Munger Community In 1854, Ten Labors of Land (1770 acres) were surveyed in Limestone County for Jonathan Scott. In 1872, Henry Martin Munger moved his family from Rutersville (Fayette Co.) To Mexia. There he opened a lumberyard, planing mill, flour mill, grist mill and cotton gin. In 1876, Munger began to buy up and fence the entire Scott survey for a major cotton farm. Two of his sons, Robert and Stephen, expanded the family cotton operations. Robert, who patented several cotton processing machines and tools, moved to Dallas in 1885 to open his own manufacturing plant. The Munger Improved Cotton Machine & Manufacturing Co., later the Continental Gin Co., became the largest manufacturer of cotton-processing equipment in the U.S. Robert also developed the Munger place residential development in Dallas starting in 1905. Stephen joined Robert in Dallas in 1888. He became company president, director of City National Bank and trustee of Southern Methodist University. The Munger farm stayed in the family until 1920, and the family owned 22 gins in Limestone and Freestone counties. In 1903, the Munger family deeded right-of-way to the Trinity & Brazos Valley Railroad (T&BV, nicknamed the “Boll Weevil”), linking the community to other rail markets. By the late 1920s, the Munger community boasted a ten-grade school, Welcome Baptist Church, Munger Methodist Episcopal Church, and a cotton gin, depot, post office, general store, blacksmith, polling place and boy scout troop. The population declined in the 1930s as cotton prices dropped and improved roads opened. The school and rail line closed in 1942, and the two churches closed by 1948. Former residents held community reunions for several years, but today few historic reminders remain from this once-thriving rural settlement. Marker is Property of the State of Texas (2013)

SH 171, Coolidge, TX, United States

Frankford The site of the former town of Frankford consists of the three-acre wagon yard, five-acre Frankford Church area and three-acre cemetery. The town of Frankford grew around Indian Springs after W.C. McKamy and his family moved to Texas in 1852. They sold firewood and water to settlers moving along Preston Road. Some of these Settlers stayed at Frankford, creating the growing town near Indian Springs. The Frankford Post OFfice stood at the intersection of the Dallas North Tollway and Hilton Head Drive. At its height Frankford had a steam grist mill, corn mill, cotton gin, blacksmith shop, two general stores and three churches, with 83 residents. In 1858, the White Rock Masonic Lodge was organized at Walnut Grove, and in 1872 moved to a buildng in Collin County, located on what is now the northwest side of Frankford Cemetery. The Hall became the fraternal, religious and educational center for miles around. A church building was also erected on the cemetery grounds in 1880, only to be destroyed by a tornado. Some of the wood in the current Frankford Church came from the original church. The end of Frankford came with the growth of the railroad. The line bypassed Frankford and instead went through Addison, eventually prompting the move of the Lodge Hall to Addison in 1907. The town of Frankford no longer existed, though the larger landowning families like the Cooks and the McKamys remained. In 1948, the Frankford Cemetery Association was incorporated to help maintain the cemetery. Marker is property of The State of Texas (2015)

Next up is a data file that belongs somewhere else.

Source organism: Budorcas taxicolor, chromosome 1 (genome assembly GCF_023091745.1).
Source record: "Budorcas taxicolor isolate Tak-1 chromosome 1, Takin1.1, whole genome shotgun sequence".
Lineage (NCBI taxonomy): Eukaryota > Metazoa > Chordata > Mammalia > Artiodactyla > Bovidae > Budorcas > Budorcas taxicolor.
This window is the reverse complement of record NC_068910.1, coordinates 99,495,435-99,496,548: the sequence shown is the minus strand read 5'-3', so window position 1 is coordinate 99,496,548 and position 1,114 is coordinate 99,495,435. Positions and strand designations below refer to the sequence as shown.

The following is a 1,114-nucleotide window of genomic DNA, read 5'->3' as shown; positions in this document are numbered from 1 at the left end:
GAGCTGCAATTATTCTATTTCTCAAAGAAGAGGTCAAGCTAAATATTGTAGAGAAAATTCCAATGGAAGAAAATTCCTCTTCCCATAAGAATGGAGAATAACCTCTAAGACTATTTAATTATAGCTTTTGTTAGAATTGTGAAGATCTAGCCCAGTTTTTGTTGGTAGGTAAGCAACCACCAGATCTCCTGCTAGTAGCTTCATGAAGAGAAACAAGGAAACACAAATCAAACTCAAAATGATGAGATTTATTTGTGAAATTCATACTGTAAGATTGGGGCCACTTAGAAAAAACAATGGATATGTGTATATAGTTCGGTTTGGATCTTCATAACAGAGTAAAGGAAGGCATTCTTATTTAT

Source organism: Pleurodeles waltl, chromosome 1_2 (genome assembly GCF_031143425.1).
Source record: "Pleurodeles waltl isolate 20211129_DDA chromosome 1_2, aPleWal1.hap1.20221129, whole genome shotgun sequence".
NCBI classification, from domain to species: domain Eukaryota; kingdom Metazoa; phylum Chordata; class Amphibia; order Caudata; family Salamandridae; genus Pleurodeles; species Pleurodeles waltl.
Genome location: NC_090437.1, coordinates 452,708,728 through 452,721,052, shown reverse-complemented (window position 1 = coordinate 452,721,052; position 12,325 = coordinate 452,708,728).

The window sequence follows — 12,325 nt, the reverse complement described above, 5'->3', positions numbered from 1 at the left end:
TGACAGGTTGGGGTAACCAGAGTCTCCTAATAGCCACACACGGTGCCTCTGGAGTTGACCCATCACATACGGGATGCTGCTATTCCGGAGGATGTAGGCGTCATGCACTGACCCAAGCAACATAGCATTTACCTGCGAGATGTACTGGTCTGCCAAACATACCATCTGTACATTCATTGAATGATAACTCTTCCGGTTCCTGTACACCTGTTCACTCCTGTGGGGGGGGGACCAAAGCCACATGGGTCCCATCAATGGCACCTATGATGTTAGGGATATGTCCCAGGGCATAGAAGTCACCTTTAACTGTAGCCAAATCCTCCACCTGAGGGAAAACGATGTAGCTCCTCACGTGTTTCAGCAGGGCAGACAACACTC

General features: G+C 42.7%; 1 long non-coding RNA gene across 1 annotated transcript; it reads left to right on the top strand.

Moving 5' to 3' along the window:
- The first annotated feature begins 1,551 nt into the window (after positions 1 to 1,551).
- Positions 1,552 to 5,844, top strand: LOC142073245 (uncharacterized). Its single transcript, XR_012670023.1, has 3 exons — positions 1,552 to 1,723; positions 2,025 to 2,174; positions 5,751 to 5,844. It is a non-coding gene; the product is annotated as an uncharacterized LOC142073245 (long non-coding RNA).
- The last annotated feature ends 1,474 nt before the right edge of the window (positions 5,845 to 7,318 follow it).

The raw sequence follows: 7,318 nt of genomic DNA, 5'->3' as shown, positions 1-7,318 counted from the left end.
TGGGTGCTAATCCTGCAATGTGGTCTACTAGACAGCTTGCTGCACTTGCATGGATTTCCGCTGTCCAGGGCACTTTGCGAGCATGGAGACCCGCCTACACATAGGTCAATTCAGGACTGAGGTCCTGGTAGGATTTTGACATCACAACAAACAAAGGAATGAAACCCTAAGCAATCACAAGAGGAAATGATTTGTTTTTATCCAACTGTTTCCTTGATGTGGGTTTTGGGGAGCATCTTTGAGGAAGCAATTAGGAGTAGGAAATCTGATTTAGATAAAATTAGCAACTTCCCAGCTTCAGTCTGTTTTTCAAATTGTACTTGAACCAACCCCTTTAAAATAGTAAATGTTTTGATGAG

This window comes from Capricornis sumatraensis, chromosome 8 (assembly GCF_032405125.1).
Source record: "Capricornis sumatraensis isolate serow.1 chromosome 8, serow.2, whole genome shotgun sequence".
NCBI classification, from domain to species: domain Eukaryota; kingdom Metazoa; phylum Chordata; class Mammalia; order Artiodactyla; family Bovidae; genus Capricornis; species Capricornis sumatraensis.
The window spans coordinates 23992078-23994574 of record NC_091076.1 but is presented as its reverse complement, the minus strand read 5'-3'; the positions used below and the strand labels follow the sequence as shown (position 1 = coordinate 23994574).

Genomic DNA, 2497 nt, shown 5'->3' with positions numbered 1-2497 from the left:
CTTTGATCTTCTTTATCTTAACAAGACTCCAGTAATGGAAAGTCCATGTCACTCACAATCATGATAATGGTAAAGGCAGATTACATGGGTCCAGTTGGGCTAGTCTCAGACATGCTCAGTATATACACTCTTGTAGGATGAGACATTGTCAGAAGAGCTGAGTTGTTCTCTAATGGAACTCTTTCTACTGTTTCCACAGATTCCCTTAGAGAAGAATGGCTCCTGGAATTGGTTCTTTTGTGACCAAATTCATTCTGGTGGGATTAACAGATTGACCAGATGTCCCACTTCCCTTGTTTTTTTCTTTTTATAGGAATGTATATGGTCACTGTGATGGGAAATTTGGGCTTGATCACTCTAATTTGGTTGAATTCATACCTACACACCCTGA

Frankford Cemetery Road, Dallas, United States

Carver Dixon King Born on May 18, 1843 in Tennessee, C.D. "Uncle Dutch" King was an early leader in Arlington. He moved to Texas in 1873 and became Arlington's first mayor shortly after the town was established in 1876; he again served as mayor from 1899-1900. King also worked as a notary, owned a grocery store and icehouse, and served 13 terms as Justice of the Peace. He was devoted to the community, serving on city boards and organizations when not in office. King had two children with his first wife, Reola Eunice (Buford). After her death, he married Ione Fort. C.D. King died in 1930 and was interred in Parkdale Cemetery. Today, he is remembered as one of Arlington’s earliest and most dedicated leaders. (2010) Marker is Property of the State of Texas